When we last left off, Hondomachi identified Imami as the actual mastermind. Now we can finally wrap up this case.
— Matsuoka is a pretty tough dude. He’s not a great detective, but hey, we can’t have it all.
— Back in Kazuta’s ID Well, the boy calls out to the girl, but she ignores him. She simply asks Sakaido if he has ever had a crush on anyone. Obviously, this has to be Kazuta’s unconscious doing the talking. The boy and the girl can never come together, because there’s a gap between them in real life as well. Their only connection is a tenuous crush.
— Back in the real world, Hondomachi lures Kazuta out by threatening to kill Imami. The guy heroically leaps from the second floor just to defend his “princess.” I guess what I don’t understand is why he would go so far for Imami even though their love remains unrequited. Granted, they are both broken people. In his unconscious, he’s perpetually trying to protect her from a monster. And as for Imami, well… we’ll see later.
— Just to avoid confusion and in case you are unaware, the subconscious refers to brain processes that we don’t have to constantly be aware of. Things like breathing. We aren’t typically aware that we are breathing unless we focus our attention to it. The unconscious, on the other hand, refers to things that our mind represses. For instance, if you were to tell Kazuta about how there’s boy attempting to protect a girl in a floating house, he’d have no damn clue what you’re talking about. Of course, these two terms are used interchangeably by laymen, and language is always changing.
— So this is probably the worst part of the episode: we’ve got two individuals trained in handling a gun, and neither of them are capable of landing a single shot. Hondomachi and Matsuoka are worse than stormtroopers. On the other hand, Kazuta manages to nail Matsuoka with a knife and graze one of Hondomachi’s legs with another one. So there you go: the dude with knives technically has 100% accuracy.
— Then just to piss me off even further, Hondomachi’s last bullet somehow goes through Kazuta’s hole and out the other end without hitting anything. Writers, please. Just because you can… doesn’t mean you should.
— And to prove once and for all that knives are superior to guns, Hondomachi avoids death at the last second by stabbing a lunging Kazuta in the chest. Good lord… stick to superior Nippon steel, I guess.
— Right before Kazuta collapses to the ground, he plants another kiss on Hondomachi’s lips. According to the previous episode, he never did kiss Imami. Well, he would never want to hurt her, so I guess the need to kiss her never came up. He loved her in his own way.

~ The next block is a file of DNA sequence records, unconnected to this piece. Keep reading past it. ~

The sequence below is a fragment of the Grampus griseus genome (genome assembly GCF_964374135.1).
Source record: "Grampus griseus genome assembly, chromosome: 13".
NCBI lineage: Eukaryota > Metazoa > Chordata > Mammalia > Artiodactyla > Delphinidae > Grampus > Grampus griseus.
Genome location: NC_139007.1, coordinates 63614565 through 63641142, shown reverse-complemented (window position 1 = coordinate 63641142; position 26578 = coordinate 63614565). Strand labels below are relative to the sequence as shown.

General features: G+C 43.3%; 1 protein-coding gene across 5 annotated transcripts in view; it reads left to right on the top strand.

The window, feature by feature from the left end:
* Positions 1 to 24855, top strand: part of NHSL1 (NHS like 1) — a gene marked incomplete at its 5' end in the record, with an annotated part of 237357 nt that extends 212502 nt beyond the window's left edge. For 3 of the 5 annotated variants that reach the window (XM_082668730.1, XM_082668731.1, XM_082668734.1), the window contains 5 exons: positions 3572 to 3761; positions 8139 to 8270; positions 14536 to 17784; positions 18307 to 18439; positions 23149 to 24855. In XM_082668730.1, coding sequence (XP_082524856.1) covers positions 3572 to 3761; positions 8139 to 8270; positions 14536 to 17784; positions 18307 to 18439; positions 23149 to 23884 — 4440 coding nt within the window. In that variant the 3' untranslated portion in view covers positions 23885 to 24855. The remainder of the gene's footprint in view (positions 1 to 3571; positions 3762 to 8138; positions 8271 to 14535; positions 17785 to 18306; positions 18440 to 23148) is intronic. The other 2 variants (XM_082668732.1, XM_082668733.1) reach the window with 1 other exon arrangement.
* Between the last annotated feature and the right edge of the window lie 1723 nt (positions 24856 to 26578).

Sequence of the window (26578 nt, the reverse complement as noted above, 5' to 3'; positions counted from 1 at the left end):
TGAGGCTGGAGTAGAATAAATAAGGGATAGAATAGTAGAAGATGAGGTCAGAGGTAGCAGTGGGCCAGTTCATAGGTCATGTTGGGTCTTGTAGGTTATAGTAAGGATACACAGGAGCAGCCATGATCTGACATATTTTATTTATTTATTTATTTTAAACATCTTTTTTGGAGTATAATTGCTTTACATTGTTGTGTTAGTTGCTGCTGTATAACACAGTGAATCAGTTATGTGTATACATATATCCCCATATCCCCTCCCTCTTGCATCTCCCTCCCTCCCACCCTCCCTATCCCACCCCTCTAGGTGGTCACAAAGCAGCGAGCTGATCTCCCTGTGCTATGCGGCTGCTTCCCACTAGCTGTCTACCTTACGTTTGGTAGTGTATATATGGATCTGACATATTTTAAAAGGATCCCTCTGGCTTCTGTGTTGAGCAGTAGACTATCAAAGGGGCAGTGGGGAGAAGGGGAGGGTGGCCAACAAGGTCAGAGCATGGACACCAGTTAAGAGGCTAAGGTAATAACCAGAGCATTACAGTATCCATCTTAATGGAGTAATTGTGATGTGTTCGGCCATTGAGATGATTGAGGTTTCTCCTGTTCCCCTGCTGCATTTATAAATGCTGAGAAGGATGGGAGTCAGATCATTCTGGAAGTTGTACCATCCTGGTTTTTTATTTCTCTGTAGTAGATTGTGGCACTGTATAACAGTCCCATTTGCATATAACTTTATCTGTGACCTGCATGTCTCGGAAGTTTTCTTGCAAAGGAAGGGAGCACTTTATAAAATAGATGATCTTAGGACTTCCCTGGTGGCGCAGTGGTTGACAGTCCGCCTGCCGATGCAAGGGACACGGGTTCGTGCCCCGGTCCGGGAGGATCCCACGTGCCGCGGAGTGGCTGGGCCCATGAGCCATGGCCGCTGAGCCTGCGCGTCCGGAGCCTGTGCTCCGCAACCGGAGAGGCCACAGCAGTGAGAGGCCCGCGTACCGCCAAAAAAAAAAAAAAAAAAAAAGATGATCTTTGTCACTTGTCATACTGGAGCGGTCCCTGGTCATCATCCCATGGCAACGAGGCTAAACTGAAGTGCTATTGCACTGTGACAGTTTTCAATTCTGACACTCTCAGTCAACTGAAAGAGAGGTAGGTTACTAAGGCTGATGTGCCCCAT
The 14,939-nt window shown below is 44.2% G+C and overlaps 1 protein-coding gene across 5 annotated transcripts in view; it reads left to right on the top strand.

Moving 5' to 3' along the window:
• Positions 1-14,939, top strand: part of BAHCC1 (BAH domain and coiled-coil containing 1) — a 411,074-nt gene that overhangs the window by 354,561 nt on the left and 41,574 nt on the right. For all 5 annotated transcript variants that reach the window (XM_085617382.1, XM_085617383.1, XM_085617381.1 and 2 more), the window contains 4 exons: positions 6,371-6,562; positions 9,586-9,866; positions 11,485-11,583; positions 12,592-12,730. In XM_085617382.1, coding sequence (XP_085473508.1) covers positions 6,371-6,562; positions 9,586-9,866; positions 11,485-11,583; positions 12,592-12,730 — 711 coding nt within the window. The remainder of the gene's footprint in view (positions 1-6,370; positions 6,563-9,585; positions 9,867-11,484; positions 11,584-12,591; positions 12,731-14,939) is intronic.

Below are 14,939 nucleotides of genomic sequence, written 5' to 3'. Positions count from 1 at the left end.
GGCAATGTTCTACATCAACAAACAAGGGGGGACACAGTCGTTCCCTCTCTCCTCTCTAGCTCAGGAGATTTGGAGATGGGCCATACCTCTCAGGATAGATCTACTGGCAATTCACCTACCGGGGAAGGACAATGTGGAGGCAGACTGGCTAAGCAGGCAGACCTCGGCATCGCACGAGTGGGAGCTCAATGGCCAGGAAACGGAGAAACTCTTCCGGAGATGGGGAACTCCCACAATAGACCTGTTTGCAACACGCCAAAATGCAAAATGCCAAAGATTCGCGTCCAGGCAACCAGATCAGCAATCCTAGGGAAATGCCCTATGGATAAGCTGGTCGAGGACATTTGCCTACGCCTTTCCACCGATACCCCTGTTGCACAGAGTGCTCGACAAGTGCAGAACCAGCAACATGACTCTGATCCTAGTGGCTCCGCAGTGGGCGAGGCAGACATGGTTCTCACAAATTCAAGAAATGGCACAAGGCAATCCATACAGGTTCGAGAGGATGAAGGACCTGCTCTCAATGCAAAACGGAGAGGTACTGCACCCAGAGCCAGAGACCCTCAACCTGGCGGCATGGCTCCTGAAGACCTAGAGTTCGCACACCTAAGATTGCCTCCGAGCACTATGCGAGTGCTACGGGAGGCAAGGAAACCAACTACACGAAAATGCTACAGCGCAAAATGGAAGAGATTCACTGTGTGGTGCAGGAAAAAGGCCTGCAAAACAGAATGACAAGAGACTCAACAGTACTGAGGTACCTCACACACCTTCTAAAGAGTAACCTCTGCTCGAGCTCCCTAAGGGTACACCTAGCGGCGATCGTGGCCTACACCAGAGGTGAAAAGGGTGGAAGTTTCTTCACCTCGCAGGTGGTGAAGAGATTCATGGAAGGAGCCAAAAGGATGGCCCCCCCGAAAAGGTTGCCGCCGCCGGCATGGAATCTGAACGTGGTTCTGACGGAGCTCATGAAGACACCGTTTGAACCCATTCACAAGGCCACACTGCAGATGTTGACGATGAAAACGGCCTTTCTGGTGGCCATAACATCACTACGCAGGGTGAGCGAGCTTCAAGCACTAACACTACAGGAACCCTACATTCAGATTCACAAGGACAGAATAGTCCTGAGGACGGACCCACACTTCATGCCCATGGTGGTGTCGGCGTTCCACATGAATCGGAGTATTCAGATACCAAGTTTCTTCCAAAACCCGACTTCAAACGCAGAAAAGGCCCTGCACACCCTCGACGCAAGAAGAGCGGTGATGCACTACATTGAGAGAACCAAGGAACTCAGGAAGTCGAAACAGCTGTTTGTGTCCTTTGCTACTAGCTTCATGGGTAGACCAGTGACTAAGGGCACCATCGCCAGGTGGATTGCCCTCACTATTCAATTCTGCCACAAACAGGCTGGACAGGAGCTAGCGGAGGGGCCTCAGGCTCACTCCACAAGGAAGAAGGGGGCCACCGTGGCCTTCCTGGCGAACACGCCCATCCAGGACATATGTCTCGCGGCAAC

— Hondomachi then kinda reacts strangely to the rest of this incident, but I’ll get to it at the end of the post. It makes more sense to discuss it then.
— In the aftermath, a funeral is held for all the officers who lost their lives. Momoki’s team also find time to discuss the strange recurring phenomenon known as John Walker. They speculate that perhaps there is another Mizuhanome out there — maybe even a prototype Mizuhanome — but of course, they have no supporting evidence for their theories. Nothing but conjectures in the dark.
— Curiously enough, the inventor of the Mizuhanome is missing. The head chief himself also seems kinda shady. The entire project is full of red flags, but because this is the best way to catch these prolific serial killers, they’ve got no choice but to push forward.
— Meanwhile, Matsuoka goes up to the chief and recommends Hondomachi as a potential candidate for investigating ID Wells. It’s clear from his face that he never wanted to go down this route, but the latest case must have been the tipping point.
— But now that we have two capable investigators — I know I’m jumping the gun a bit with Hondomachi — what do we expect to see in future episodes? Will the girl and Sakaido be operating in parallel? Or will they be investigating the same ID Well together? I’ll guess I’ll have to wait to find out.